The game has also showed I am far too emotional to be a manager, in that I hold grudges against players who ask for transfers or demand pay rises too often, and after Euro 2016, in a fit of patriotic pride I wound up buying four Welsh players.
I’ll probably keep playing, FA Cup glory or not, until MWF and I trade in for an xBox One and then probably get hooked on the latest version.
10. Pokémon Go
This year saw the release of a brand new Pokémon game which used augmented reality to allow you to hunt for the pocket monsters in the real world. It was actually a sneaky ploy to get children, and childish adults, outside and exercising, with players getting rewards for travelling longer distances.
For a while it was inescapable, people playing it everywhere, old people whinging about it in the press and stories of bizarre situations Pokémon trainers found themselves in.
It’s probably peaked now, and my own usage has dropped off because I’m tired of being swarmed by Pidgeys.
But I still have it and play now and then, and am still kinda obsessed with being the very best. The game isn’t helped by a few annoying flaws and the fact that as mentioned certain Pokemon have reached vermin status. But it’s fun and it means that folks are getting outside more, which makes it better than many if the other games I’ve written about.
Anyway, that’s my ten video game loves. If you have any thoughts, you know what to do. BETEO.
Today is World Mental Health Day. I think it’s one of the better awareness days as mental health is still something which we don’t talk about and which a lot of folks don’t understand.
I’ve always felt that education on mental health would be a great thing to role out in schools. It would help people understand what people are going through and help lessen the stigma so that people are more comfortable asking for help.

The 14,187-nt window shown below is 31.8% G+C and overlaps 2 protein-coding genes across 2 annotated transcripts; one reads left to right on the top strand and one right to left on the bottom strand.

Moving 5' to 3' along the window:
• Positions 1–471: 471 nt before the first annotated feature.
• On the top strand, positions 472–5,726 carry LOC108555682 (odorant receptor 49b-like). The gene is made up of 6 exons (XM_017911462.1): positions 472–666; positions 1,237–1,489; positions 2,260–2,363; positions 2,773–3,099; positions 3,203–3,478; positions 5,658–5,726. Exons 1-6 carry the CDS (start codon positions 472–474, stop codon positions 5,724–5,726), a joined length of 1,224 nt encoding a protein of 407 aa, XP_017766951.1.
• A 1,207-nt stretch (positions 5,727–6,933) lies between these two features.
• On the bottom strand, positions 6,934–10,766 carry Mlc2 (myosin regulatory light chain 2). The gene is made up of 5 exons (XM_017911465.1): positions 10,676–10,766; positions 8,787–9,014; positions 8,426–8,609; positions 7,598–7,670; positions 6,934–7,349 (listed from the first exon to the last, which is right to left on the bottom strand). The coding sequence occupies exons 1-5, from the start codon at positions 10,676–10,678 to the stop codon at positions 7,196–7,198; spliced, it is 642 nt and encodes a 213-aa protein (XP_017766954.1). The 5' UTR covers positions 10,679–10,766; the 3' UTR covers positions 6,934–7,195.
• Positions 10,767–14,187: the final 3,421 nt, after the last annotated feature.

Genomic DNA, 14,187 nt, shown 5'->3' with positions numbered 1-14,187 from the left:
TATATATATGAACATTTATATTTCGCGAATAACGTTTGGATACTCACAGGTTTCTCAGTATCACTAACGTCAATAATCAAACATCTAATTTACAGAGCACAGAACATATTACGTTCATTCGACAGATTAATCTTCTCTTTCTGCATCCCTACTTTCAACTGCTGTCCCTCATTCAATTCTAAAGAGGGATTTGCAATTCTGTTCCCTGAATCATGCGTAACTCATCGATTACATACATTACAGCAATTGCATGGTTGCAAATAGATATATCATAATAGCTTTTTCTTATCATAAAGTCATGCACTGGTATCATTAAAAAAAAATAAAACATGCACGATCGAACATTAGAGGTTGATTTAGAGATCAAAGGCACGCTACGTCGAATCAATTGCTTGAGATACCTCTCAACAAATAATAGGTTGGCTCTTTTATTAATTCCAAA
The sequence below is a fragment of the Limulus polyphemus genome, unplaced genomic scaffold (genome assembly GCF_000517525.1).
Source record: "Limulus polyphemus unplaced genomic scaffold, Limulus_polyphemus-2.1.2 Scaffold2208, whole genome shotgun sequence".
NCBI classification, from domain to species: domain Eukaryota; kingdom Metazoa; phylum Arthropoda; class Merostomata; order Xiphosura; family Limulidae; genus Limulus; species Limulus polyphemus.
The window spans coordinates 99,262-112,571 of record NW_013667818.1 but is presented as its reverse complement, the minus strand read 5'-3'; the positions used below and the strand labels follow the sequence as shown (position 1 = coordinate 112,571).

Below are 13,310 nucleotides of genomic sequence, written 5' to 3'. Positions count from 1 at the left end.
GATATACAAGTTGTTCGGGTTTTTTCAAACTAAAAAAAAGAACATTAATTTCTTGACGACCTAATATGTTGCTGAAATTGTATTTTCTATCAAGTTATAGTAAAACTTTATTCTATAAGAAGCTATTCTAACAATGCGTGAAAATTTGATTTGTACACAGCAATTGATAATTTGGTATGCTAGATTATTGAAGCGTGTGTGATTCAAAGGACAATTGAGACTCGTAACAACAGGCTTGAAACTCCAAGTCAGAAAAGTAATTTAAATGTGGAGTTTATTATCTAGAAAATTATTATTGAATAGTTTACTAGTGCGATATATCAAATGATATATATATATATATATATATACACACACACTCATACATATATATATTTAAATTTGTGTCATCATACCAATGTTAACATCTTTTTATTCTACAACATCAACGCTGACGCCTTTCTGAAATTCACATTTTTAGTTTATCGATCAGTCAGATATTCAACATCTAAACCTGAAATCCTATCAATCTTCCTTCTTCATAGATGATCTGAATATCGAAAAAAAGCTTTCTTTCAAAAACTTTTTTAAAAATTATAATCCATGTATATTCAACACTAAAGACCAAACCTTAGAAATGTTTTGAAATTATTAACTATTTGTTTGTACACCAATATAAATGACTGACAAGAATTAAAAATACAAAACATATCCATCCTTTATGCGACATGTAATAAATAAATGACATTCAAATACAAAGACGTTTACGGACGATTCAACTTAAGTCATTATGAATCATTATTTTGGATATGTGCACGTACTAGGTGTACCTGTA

Asking for help is a major problem, especially for men, thanks to the ingrained macho ideas of not showing vulnerability or expressing emotions. I’m 31 and while I can admit to crying I still find it embarrassing because if the whole “boys don’t cry” idea.
I wish this was different. I wish that a guy I know who killed himself had been able to talk about it with someone, maybe he might have gotten the help before he reached the stage where he felt like he had no options left. Less dramatically, it might have helped several others from suffering alone.
It would have helped me.
During my second year at uni I hit a major funk, one that lasted two to three months. I felt down and lost. I felt I was wasting my time and that after uni that I would never amount anything or do anything. I sank further into this pit of self loathing. I hated the way I looked, the way I acted, my course, my prospects, I was sure I would never get a girlfriend and that my friends were laughing at me, not with me.
I stopped going to some lectures, my work fell off. I spent hours in my room just moping or wasting time online.
None of my friends would have known about this. I covered it up well, getting louder. I was the loud mouthed clown anyway, so I played up to it. I already drank a lot, but now I drank more, getting hammered three/four times a week, throwing myself out socially and wearing my mask of fun party guy.
I hung out with my mates and cracked jokes, I could briefly feel better, forget about what was bothering me. But when I got to my room at night it was there waiting for me.
It was there every hungover morning or quiet afternoon. It was there during lectures, gnawing away in the back of my mind.
There was no big moment of relief, no dramatic event that snapped me back. It just passed, like a storm. And I found that this would be the pattern in the future. The funk would appear before me and I’d slip down into it. I can make it pass quicker by focusing on certain things, by getting out and by keeping busy, but I can’t magic it away. I have to wait for it to pass.
When the first one passed I’d failed my second year. I had to fight to resit and to convince my Dad to let me go back, and finally over that summer it all came out and I talked about it for the first time. Luckily I have parents who care and know about mental health, enough that they keep an eye out for me.
My Dad was the first one to use the word “depression”, but I guess I’ve always felt uncomfortable calling it that. My own funks are fortunately infrequent, I’ve had three or four since the first one, most lasting around a month, and they pass then. I feel like saying I have depression is an insult to those who deal with it every day, or for long, unbroken periods.